Fall Prevention Exercises for the Elderly
As individuals age, bone and muscle mass diminishes, vestibular systems are weakened and falls become
more common. Fall-related injuries make up about one-quarter of hospitalizations in the elderly, and
senior citizens without balance and strength training are more likely to experience falls. For seniors,
exercises focused on fall prevention are essential in minimizing the risk of future injury.
Here are 5 sets of exercises that anyone can do to improve balance when performed in a safe setting. It is
best for one to perform these in a corner with a chair or walker positioned in front, or at a counter with
Overall Strengthening is necessary for building up muscle mass, which is needed to walk, ascend and
descend stairs, and navigate curbs and sidewalks safely. Here is a list of five main exercises that focus
on muscles used for walking that can also be done without equipment.
place your feet about shoulder width apart, holding onto a chair or counter in front of
you. Slowly bend your hips and knees, keeping your heels on the floor with your back straight.
If this is difficult to do, find a sturdy chair and practice standing up and sitting down
repeatedly, as this will exercise the same muscles as squatting.
keeping the legs straight, slowly raise on to your toes, lifting your heels off of the
ground. Think about a string pulling you straight up, you should not move forward when doing
keeping your knee facing forward (not letting your toes point out to the side), slowly
move your leg directly to the side, without letting your foot turn out or letting your leg move
forward. You should feel this exercise toward the side of your hip.
bending your knee very slightly, move your leg backward without arching your
back. Make sure to move slowly and in a controlled manner, as arching the back may cause
soreness in the low back.
alternating legs, pull your knees up as high as you can toward your chest. This
should also be done slowly (notice a trend?) and with control.
Static Balance involves balancing in a still position, without extraneous movements. Several
positions that increase in difficulty are outlined below. Remember that these should be done safely
while standing in a corner or with capable supervision:
- Normal stance–stand how you normally would, without hanging on
- Rhomberg stance–placing the heels and toes of the feet together (or as close as possible), try to
balance without hanging on
- Modified tandem stance–after standing in the rhomberg position, slide one foot forward
slightly so they are off-set. Try this without holding on to anything, or touching the wall behind
- Tandem stance–stand with one foot in front of the other, switch sides. One side may seem
harder than the other, this generally happens when a weaker leg is positioned in the back. Try
to slowly shift your weight so it is distributed equally between your feet.
- Standing on one foot–this is the most difficult static balance exercise that can be done, but is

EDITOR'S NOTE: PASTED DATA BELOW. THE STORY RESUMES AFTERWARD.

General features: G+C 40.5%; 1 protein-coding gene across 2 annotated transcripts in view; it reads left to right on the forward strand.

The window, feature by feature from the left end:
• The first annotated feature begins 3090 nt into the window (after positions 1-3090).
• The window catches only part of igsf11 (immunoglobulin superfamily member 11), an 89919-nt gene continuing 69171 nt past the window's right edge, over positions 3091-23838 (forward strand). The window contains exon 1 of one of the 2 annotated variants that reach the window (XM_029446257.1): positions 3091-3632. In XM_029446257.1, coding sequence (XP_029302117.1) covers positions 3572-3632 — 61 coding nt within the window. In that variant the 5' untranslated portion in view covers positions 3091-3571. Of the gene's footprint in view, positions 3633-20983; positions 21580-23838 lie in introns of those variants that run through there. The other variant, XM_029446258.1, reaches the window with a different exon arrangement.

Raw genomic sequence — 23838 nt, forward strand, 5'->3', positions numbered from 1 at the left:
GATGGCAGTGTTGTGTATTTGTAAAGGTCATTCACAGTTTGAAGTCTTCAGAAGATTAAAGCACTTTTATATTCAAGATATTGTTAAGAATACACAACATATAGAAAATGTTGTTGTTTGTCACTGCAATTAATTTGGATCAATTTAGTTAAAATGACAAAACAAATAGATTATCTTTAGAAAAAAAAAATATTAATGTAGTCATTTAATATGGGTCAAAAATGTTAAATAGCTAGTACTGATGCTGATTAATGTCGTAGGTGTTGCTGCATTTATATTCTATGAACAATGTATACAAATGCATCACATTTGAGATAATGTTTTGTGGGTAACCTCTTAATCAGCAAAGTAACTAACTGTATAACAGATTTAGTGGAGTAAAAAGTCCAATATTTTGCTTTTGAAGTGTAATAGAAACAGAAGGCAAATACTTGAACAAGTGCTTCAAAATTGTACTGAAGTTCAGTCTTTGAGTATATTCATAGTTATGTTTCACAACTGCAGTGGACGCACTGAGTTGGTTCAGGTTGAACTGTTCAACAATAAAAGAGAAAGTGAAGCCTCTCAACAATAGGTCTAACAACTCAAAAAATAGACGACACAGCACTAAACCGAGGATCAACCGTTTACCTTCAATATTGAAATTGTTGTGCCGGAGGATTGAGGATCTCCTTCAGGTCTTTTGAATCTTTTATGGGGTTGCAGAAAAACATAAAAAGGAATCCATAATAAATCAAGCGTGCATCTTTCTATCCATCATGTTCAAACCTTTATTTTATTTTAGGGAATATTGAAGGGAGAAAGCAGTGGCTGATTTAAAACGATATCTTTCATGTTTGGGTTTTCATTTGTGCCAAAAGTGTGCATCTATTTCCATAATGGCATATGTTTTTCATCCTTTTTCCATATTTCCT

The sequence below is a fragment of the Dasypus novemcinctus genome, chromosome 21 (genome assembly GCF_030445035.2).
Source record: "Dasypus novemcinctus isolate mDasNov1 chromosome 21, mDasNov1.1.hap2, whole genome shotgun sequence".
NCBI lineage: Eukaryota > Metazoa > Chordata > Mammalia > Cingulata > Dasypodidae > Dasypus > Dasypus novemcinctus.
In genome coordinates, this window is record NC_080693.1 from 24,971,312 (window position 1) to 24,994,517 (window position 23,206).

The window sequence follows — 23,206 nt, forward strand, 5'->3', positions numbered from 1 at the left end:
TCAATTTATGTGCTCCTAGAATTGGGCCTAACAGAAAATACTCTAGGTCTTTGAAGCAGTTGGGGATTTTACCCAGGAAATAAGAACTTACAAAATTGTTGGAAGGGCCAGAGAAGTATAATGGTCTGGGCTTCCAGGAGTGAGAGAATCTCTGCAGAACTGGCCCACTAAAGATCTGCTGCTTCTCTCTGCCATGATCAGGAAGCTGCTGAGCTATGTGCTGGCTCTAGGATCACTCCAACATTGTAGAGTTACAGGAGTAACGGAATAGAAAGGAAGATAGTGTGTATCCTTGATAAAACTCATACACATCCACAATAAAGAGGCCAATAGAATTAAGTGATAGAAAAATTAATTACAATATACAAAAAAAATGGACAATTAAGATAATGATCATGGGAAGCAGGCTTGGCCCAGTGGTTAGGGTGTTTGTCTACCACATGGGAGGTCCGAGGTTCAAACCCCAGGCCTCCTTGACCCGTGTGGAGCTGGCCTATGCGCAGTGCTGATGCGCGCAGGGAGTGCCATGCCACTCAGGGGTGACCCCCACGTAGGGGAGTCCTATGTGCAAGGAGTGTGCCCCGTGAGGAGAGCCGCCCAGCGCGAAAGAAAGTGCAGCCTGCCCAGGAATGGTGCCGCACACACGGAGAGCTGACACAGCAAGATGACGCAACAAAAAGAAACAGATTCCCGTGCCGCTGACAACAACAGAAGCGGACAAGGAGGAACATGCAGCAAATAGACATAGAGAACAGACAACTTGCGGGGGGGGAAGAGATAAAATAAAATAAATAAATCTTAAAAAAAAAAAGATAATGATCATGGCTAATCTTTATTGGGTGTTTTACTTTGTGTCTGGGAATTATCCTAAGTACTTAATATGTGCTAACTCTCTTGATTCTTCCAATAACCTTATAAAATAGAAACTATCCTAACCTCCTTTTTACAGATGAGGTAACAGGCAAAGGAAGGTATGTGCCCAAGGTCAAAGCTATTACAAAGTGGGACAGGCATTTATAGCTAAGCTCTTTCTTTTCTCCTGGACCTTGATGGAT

extremely useful, especially for those who do not use an assistive device (such as a walker, cane,
etc). The ability to stand on one foot is extremely helpful because walking involves standing on
one foot at a time.
- Standing with Eyes Closed is a strategy for making the above static balance exercises more difficult.
Vision is the most commonly used sense to assist in balancing, especially for the elderly who might
have difficulty with vestibular systems and poor sensation in the feet. Closing the eyes forces the
participant to rely on their other senses and strengthen those instead. Proprioception, the brain’s
ability to recognize where the body is in space, is also strengthened when the eyes are closed, as the
person balancing is forced to pay attention to where they are based more on body cues than vision.
- Vestibular Strengthening is also an effective strategy for improving balance in older adults. The
vestibular system is responsible for maintaining equilibrium and reducing dizziness in individuals.
Those who suffer from vertigo or motion sickness have deficits in their vestibular system.
Focus on a single target, like your thumb held out in front of you as you are seated in a chair.
Keeping your eyes focused on that object, slowly move your head side to side for 30 seconds. Stop
and take a break if this makes you dizzy, and try again when you are feeling better. Then, keeping
focus on that object, tilt your head up and down slightly.
To progress this exercise, try it while in each of the above stances, if you can safely complete them as
described. Again, stop if you start feeling dizzy. The eyes and vestibular system can actually be
trained to reduce dizziness and improve balance by accommodating to the movements over time.
Dynamic Balance involves maintaining balance while moving.
Some exercises that improve dynamic balance include:
- Tandem walking–placing one foot in front of the other, like you are walking on a tight rope
- Reaching while in a static stance–whether it is rhomberg, tandem, or on one foot, practicing a
reach from side to side or in front will improve balance necessary for household tasks
- Center of gravity circles–this is very helpful in determining how far you can reach or bend
before losing your balance. Move your hips in a circle, making sure you are in a safe spot and
there is something you can hold on to should you lose your balance, and move your body in a
circle, bending at the ankles and leaning as far as you can in each direction.
Overall, fall prevention is possible and thoroughly encouraged in senior citizens. The above exercises,
when performed in a safe place and with supervision, can greatly increase strength and balance while
decreasing the risk of falls. This should not replace a consultation with a Physical Therapist or other
medical professional, who may provide a more personalized exercise plan specifically suited for their